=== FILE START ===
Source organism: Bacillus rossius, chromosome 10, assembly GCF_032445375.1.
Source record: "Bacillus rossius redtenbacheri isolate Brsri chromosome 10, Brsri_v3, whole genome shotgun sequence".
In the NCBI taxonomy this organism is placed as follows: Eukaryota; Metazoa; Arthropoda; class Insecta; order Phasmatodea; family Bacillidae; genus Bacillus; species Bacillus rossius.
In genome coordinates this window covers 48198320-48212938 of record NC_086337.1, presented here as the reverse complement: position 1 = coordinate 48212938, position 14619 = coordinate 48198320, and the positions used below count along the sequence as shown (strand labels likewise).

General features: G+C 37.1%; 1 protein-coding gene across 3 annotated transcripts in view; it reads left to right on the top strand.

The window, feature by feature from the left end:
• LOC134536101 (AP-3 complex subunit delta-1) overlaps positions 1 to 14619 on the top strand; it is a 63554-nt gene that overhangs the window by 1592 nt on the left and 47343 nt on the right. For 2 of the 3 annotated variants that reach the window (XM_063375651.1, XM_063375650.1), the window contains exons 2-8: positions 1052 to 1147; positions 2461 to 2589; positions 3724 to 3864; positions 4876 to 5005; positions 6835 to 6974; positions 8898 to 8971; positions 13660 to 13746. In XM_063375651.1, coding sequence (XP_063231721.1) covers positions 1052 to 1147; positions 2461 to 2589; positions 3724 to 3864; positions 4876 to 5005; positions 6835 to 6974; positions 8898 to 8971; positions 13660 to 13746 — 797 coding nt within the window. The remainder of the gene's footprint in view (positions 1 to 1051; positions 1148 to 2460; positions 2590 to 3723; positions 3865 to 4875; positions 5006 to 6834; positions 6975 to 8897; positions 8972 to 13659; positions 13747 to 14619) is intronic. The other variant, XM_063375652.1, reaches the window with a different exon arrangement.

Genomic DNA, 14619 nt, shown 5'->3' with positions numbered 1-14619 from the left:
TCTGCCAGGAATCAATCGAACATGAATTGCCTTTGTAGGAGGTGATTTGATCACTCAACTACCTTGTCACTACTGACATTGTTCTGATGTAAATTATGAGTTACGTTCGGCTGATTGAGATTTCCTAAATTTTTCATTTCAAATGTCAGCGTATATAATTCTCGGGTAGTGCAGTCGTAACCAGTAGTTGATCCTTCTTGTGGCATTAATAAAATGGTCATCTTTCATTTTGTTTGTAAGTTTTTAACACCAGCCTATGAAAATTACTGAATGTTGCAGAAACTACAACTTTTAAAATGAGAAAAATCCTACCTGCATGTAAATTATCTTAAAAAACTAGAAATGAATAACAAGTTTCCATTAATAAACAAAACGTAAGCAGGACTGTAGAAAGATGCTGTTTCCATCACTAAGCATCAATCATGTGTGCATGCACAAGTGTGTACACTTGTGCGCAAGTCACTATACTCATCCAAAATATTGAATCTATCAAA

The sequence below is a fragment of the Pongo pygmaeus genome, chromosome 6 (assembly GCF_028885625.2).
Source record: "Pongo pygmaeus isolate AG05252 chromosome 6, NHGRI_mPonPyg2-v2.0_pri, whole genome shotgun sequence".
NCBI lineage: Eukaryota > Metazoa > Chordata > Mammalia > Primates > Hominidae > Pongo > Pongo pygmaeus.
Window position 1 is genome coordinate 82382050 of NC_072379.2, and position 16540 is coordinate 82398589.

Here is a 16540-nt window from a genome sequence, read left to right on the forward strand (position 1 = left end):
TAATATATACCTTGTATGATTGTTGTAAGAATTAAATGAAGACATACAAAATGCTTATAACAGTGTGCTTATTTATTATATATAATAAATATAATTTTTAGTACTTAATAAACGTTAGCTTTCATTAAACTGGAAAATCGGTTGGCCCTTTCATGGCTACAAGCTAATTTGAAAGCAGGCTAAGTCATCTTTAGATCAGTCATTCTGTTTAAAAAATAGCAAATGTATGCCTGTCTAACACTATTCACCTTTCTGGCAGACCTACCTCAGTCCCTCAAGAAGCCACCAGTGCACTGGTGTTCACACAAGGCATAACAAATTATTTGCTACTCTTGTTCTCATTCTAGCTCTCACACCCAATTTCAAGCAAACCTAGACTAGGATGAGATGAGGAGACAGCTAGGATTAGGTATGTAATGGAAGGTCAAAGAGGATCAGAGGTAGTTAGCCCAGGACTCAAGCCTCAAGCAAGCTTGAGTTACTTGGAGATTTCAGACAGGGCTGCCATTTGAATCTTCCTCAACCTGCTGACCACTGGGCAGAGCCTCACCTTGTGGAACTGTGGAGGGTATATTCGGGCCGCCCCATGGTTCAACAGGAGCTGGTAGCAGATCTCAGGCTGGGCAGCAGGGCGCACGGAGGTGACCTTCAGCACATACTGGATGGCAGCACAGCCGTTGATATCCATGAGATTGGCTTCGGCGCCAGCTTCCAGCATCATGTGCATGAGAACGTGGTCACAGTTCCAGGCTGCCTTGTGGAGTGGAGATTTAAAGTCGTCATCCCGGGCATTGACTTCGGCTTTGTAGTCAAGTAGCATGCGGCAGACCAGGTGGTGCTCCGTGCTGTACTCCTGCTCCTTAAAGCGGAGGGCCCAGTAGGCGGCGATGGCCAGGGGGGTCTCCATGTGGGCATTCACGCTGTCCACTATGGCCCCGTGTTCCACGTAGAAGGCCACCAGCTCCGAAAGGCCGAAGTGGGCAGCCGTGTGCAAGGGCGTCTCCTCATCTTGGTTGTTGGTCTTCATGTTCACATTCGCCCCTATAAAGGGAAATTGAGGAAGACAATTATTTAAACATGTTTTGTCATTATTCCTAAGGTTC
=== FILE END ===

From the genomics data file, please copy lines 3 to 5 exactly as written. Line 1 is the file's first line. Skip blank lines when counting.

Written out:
In the NCBI taxonomy this organism is placed as follows: Eukaryota; Metazoa; Arthropoda; class Insecta; order Phasmatodea; family Bacillidae; genus Bacillus; species Bacillus rossius.
In genome coordinates this window covers 48198320-48212938 of record NC_086337.1, presented here as the reverse complement: position 1 = coordinate 48212938, position 14619 = coordinate 48198320, and the positions used below count along the sequence as shown (strand labels likewise).

General features: G+C 37.1%; 1 protein-coding gene across 3 annotated transcripts in view; it reads left to right on the top strand.